Monday, December 31, 2012

Most popular posts on Medieval Hungary

The end of the year marks the end of my third year of blogging. Along the way, I have posted 120 posts on various topics related to Hungarian medieval art, which generated over 90.000 page views to this date. My blog was featured in several online journals - for example in Vidimus or in Peregrinus, and several posts have been picked up by other blogs and online news media. I will give a sampling below of the most popular posts on the Medieval Hungary blog, giving a brief update about their topics as well.

The Digital Journal and SCAtoday.net both picked up the report on the discovery a grave from the period of the Magyar Conquest. Found neat the village of Bugyi, the sabretache plate discovered in the grave has since been cleaned and restored, and showed at a traveling exhibition (titled "Not without a trace...") organized by the Pest County Museum system. It was also included in an exhibition first organized at the Houses of Parliament in Budapest, which was aimed at showing the most spectacular recent archaeological finds, in order to pressure lawmakers to not weaken cultural heritage laws. Although this attempt was unsuccesful, the exhibition itself was successful, and is now travelling around the country. The exhibition is accompanied by a very nicely produced website, which is only available in Hungarian. Below you can find a picture of the sabretache plate in its conserved state.

10th century sabretache plate from Bugyi-Felsővány
(source: mvmsz.info


Moving on to later centuries, most interest was generated by my report on the discovery of 14th century frescoes right in the middle of Budapest, in the Inner City Parish Church of Pest.  The news was picked up by Medieval News and other online sources. My brief report on the find, consisting of two blog posts (see part I and part II) was later summarized for the newsletter of the International Center of Medieval Art (April 2011 issue), while my report on Hungarian azurite, found in the background of the painting, was picked up by National Geographic Hungary (May 2011). I also reported on some publications about the murals in a third blog post.

Detail of the Virgin and Child at the Inner City Parish Church, Pest 


Considerable interest surrounded the purported identification of the master of a 15th century fresco in Esztergom as the work of the young Botticelli, the subject of a post on my blog last year. This story broke in 2007, so I was naturally not the first to report on it, but as my report was also featured in the Art History Carnival of April 2011, as well as in Carnivalesque, the Ancient/Modern edition of the popular History blog - so a lot of readers found it. I had a chance to briefly revisit the issue in my review of Villa I Tatti's conference volume about Italy and Hungary in the Renaissance. Restoration of the frescoes has since stalled, so the frescoes will certainly be a topic of conversation next year, which will be marked by Italian-Hungarian cultural cooperation, including an exhibition dedicated to Renaissance art at the court of Matthias Corvinus, to be held in Florence in Fall 2013.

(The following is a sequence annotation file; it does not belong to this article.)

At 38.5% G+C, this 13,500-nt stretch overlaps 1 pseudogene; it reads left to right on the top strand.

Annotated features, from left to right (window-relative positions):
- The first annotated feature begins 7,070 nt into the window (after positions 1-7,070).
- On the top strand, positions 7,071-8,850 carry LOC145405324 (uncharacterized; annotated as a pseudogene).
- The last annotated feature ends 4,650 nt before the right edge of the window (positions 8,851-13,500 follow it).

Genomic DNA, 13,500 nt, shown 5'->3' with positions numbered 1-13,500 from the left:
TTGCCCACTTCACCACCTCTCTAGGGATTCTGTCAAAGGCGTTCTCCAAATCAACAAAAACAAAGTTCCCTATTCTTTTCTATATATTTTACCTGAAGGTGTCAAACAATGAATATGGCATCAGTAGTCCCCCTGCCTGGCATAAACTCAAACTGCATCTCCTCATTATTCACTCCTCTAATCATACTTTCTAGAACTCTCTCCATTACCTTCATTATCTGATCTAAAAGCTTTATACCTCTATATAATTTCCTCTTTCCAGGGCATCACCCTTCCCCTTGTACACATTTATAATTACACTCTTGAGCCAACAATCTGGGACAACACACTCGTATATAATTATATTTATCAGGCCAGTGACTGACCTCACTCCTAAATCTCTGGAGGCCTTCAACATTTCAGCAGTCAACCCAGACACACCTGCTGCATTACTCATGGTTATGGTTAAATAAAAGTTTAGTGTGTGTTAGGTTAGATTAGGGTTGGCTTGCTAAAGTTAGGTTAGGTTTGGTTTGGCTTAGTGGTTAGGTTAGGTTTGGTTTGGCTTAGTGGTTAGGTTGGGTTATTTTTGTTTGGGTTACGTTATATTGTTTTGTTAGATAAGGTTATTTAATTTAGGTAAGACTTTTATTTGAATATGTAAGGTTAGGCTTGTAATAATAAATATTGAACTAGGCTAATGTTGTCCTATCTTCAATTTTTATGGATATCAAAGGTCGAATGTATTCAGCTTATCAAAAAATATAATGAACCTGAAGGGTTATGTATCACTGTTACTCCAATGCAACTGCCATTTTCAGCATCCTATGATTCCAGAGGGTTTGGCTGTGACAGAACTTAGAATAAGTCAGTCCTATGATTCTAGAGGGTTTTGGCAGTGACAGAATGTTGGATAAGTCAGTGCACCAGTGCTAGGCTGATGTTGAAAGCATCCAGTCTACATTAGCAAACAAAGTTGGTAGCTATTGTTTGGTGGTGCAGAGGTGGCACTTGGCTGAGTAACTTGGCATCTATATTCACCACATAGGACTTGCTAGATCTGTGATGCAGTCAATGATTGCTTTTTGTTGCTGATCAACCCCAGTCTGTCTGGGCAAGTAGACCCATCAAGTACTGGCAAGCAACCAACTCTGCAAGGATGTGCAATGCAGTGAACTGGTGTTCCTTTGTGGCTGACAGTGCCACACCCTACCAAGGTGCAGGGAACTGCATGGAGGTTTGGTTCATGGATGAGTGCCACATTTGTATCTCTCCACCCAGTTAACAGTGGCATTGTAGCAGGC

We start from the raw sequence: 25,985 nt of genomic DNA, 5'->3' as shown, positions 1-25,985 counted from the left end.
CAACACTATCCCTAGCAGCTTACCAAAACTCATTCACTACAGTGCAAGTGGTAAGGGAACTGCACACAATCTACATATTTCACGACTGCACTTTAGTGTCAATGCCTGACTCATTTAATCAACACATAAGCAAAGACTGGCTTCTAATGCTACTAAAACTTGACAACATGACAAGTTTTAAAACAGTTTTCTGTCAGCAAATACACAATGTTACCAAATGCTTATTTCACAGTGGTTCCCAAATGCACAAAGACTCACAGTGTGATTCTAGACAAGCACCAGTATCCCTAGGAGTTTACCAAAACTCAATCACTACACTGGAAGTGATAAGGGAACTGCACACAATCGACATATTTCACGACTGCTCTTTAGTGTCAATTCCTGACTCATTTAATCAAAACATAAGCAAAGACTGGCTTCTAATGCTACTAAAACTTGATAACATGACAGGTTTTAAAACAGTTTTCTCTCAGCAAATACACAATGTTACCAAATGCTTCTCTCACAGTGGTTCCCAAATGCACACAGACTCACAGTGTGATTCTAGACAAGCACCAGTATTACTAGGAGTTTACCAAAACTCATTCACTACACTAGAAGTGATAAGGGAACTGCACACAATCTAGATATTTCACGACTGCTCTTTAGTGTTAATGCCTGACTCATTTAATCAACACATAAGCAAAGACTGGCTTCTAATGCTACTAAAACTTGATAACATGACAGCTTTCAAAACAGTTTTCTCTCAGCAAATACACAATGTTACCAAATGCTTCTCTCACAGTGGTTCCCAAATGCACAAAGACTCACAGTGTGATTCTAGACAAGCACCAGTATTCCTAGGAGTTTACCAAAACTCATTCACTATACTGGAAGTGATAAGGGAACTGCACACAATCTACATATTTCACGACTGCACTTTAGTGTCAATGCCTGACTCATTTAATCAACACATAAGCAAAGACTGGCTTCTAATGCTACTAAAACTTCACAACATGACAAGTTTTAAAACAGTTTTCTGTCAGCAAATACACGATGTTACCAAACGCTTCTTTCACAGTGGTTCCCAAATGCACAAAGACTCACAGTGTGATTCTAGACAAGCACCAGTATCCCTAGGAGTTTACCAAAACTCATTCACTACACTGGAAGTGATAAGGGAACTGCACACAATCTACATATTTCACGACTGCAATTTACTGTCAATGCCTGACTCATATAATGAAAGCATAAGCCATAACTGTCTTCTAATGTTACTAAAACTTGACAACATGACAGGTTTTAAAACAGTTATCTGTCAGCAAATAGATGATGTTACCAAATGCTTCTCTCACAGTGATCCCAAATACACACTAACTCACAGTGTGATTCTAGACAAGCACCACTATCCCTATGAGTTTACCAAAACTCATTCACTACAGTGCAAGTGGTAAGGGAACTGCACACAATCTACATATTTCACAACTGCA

Restorer Zsuzsanna Wierdl at the frescoes
(Source: Studiolo Facebook page)


By far the most widely read post on the Medieval Hungary blog concerned the burning of the castle of Krasznahorka in March 2012. Salvaged object from the castle were shown during the second half of the year in the Slovak National Museum at Bratislava Castle. You can read about the exhibition - which closed today - here. Photos of the damage were posted on the castle's Facebook page, while recent images posted on the website of the National Museum indicate that progress on rebuilding the walls and roofs which got damaged in the fire is going well. 

Rebuilding at Krasznahorka Castle 

The top of the right column of this blog features five posts which are currently the most popular - the report on Krasznahorka alone had over 3000 readers. If you want to get all the updates about curent news concerning Medieval Hungary, follow this blog or follow me on Twitter.  I will surely continue blogging next year, and will report about new discoveries, exhibitions and publications. With this, I wish all my readers a Happy New Year!


3 comments:

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  2. beautiful website